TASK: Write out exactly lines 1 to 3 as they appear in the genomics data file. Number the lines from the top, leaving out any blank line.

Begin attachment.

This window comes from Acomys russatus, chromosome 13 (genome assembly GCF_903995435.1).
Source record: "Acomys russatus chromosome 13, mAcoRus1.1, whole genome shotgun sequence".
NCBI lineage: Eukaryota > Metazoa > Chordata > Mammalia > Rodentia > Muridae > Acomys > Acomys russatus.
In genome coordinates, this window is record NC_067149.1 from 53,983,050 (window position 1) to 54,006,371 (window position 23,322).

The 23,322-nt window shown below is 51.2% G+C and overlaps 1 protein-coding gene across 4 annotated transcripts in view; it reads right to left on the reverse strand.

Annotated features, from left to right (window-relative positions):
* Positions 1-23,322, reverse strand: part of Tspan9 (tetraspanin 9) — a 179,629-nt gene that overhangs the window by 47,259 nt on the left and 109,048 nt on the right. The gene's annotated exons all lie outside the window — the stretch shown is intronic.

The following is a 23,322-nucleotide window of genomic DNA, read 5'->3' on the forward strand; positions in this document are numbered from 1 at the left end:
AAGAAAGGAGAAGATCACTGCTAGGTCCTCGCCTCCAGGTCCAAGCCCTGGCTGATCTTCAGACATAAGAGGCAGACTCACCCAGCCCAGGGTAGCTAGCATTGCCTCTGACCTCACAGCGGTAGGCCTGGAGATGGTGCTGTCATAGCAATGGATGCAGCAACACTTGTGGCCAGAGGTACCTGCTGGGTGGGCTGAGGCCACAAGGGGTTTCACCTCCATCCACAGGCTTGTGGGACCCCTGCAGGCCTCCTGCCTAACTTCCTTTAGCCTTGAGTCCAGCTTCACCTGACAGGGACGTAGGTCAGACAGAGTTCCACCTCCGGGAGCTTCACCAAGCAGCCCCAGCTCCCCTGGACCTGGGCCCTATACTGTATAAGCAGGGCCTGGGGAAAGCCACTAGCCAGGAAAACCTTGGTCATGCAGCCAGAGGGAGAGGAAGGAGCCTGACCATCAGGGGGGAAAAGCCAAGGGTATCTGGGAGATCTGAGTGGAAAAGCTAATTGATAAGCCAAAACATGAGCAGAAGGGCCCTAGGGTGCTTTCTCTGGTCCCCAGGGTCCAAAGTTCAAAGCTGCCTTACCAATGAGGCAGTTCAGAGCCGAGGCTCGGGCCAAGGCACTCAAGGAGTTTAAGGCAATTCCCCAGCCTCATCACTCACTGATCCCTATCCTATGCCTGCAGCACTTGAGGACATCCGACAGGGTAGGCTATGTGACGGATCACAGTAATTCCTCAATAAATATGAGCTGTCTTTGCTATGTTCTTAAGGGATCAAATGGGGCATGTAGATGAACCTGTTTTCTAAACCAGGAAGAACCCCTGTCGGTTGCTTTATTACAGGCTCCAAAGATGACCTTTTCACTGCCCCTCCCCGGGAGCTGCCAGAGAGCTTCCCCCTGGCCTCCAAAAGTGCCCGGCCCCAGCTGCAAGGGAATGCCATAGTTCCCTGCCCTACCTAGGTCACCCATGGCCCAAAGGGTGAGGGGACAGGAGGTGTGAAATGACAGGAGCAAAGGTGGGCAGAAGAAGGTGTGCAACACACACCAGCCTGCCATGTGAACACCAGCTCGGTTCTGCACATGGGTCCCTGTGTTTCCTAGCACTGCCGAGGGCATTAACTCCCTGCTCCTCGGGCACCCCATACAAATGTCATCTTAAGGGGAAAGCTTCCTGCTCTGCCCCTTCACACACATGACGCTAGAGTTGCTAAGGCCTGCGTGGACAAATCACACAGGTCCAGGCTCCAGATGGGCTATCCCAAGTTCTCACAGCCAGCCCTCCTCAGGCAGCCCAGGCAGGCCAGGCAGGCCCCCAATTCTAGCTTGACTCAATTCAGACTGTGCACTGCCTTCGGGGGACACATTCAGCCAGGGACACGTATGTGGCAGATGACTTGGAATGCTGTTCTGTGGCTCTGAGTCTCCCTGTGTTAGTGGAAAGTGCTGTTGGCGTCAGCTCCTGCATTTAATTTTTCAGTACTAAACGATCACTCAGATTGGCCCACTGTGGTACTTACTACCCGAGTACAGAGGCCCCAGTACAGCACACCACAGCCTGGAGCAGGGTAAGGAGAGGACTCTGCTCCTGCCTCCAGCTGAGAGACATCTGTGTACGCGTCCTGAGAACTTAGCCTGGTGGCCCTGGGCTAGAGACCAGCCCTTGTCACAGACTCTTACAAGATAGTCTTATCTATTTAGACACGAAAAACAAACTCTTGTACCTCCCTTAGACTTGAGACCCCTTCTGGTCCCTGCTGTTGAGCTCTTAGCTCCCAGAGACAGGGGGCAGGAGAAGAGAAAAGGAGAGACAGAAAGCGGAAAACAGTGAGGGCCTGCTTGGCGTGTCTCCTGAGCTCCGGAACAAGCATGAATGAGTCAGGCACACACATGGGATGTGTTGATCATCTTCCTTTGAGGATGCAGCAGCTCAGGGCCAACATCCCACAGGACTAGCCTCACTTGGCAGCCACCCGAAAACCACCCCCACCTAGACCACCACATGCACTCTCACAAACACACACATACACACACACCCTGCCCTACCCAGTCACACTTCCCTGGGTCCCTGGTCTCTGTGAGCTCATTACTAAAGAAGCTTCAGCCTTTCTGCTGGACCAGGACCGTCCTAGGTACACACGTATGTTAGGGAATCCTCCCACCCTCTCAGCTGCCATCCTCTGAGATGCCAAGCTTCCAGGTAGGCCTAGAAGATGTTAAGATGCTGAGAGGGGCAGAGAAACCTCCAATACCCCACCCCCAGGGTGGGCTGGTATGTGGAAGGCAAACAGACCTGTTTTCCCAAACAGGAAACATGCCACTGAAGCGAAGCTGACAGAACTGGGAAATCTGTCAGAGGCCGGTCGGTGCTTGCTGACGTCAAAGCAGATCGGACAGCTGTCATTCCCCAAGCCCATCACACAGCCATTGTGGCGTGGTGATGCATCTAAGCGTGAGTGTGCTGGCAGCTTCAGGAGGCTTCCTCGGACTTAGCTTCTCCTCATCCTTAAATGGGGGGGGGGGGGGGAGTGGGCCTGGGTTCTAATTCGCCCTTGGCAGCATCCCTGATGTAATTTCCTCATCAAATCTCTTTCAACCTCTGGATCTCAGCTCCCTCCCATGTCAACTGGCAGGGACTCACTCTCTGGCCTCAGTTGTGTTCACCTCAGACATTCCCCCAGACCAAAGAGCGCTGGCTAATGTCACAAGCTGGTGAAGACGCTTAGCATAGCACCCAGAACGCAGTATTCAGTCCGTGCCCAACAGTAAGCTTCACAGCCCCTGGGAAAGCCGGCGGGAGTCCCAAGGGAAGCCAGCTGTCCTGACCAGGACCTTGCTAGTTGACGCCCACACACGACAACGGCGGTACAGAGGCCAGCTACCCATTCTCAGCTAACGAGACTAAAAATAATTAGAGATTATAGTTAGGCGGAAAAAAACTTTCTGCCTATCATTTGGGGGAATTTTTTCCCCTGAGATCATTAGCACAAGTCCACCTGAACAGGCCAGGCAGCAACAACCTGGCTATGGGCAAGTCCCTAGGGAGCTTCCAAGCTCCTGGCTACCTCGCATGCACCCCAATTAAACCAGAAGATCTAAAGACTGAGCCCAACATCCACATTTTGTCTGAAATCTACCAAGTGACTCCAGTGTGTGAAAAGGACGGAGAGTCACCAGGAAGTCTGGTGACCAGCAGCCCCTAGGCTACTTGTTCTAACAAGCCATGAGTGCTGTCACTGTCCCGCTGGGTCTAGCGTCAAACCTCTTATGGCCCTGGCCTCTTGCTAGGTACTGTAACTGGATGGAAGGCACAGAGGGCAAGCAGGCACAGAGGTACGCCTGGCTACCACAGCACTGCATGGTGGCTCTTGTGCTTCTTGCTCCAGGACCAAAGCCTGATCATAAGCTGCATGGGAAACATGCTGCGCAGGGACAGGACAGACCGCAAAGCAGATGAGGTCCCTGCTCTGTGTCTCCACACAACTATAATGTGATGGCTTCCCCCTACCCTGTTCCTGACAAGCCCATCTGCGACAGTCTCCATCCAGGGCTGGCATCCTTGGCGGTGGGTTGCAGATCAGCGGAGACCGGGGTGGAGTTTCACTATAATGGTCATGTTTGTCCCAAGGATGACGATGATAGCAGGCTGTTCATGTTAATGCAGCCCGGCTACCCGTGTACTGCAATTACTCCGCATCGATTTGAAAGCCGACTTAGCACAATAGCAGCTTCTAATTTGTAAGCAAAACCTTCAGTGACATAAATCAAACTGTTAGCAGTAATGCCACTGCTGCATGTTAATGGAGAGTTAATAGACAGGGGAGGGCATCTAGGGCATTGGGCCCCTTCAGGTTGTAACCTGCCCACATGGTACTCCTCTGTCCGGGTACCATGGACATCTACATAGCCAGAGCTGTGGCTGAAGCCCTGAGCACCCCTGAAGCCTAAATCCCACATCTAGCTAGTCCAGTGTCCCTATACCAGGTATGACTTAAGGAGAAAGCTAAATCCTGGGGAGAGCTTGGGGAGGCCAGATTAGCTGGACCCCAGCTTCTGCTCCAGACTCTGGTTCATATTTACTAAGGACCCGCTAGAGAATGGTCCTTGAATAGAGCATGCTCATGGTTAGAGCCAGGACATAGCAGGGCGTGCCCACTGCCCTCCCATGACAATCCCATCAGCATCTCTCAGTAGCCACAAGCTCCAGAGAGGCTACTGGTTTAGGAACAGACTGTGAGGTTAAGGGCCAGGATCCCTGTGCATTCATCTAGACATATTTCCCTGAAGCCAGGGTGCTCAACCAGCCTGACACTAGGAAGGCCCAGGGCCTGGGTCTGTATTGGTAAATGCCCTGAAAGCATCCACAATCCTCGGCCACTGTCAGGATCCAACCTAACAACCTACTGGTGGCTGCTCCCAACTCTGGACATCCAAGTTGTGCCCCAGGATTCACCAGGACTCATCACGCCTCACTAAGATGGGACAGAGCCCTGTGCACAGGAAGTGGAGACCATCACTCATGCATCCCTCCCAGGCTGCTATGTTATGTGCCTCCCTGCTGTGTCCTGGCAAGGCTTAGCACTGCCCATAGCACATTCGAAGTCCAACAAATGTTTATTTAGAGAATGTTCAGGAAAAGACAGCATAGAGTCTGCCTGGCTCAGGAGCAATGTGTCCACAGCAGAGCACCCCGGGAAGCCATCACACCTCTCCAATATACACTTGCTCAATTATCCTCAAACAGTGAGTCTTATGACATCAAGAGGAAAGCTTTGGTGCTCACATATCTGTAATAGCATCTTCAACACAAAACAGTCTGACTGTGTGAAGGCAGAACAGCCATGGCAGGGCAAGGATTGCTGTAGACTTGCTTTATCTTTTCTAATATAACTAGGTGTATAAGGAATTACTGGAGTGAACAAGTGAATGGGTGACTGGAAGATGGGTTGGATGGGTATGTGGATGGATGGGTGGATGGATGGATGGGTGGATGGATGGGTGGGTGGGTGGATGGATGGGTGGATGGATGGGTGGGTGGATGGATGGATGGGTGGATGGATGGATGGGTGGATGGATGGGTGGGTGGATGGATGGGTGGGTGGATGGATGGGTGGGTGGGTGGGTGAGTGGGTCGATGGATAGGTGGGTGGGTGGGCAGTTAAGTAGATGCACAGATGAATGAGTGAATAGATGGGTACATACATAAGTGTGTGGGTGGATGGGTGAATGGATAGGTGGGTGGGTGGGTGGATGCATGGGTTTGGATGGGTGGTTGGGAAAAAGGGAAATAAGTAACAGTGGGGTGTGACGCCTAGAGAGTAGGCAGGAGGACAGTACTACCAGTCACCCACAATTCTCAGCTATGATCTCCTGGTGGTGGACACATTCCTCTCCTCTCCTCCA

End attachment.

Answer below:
This window comes from Acomys russatus, chromosome 13 (genome assembly GCF_903995435.1).
Source record: "Acomys russatus chromosome 13, mAcoRus1.1, whole genome shotgun sequence".
NCBI lineage: Eukaryota > Metazoa > Chordata > Mammalia > Rodentia > Muridae > Acomys > Acomys russatus.